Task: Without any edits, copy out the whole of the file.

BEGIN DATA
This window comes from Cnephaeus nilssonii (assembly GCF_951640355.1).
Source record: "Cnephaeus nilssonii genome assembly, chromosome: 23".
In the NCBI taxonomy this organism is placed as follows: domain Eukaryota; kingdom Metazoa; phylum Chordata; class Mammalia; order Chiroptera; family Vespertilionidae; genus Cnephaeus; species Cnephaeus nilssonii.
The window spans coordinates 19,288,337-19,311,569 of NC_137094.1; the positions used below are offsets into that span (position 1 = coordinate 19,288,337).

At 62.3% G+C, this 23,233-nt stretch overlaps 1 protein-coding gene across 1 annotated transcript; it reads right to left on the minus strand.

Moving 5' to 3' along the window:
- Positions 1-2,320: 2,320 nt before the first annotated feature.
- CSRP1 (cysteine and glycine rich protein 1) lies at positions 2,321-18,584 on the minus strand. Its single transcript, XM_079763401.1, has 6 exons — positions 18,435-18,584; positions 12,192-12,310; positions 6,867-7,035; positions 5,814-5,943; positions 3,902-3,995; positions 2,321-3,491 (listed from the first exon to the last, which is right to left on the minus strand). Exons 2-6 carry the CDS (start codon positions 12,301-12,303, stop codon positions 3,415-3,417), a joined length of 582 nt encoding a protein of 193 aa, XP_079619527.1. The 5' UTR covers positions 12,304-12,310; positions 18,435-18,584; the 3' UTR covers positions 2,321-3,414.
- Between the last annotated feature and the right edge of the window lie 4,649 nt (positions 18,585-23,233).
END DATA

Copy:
This window comes from Cnephaeus nilssonii (assembly GCF_951640355.1).
Source record: "Cnephaeus nilssonii genome assembly, chromosome: 23".
In the NCBI taxonomy this organism is placed as follows: domain Eukaryota; kingdom Metazoa; phylum Chordata; class Mammalia; order Chiroptera; family Vespertilionidae; genus Cnephaeus; species Cnephaeus nilssonii.
The window spans coordinates 19,288,337-19,311,569 of NC_137094.1; the positions used below are offsets into that span (position 1 = coordinate 19,288,337).

At 62.3% G+C, this 23,233-nt stretch overlaps 1 protein-coding gene across 1 annotated transcript; it reads right to left on the minus strand.

Moving 5' to 3' along the window:
- Positions 1-2,320: 2,320 nt before the first annotated feature.
- CSRP1 (cysteine and glycine rich protein 1) lies at positions 2,321-18,584 on the minus strand. Its single transcript, XM_079763401.1, has 6 exons — positions 18,435-18,584; positions 12,192-12,310; positions 6,867-7,035; positions 5,814-5,943; positions 3,902-3,995; positions 2,321-3,491 (listed from the first exon to the last, which is right to left on the minus strand). Exons 2-6 carry the CDS (start codon positions 12,301-12,303, stop codon positions 3,415-3,417), a joined length of 582 nt encoding a protein of 193 aa, XP_079619527.1. The 5' UTR covers positions 12,304-12,310; positions 18,435-18,584; the 3' UTR covers positions 2,321-3,414.
- Between the last annotated feature and the right edge of the window lie 4,649 nt (positions 18,585-23,233).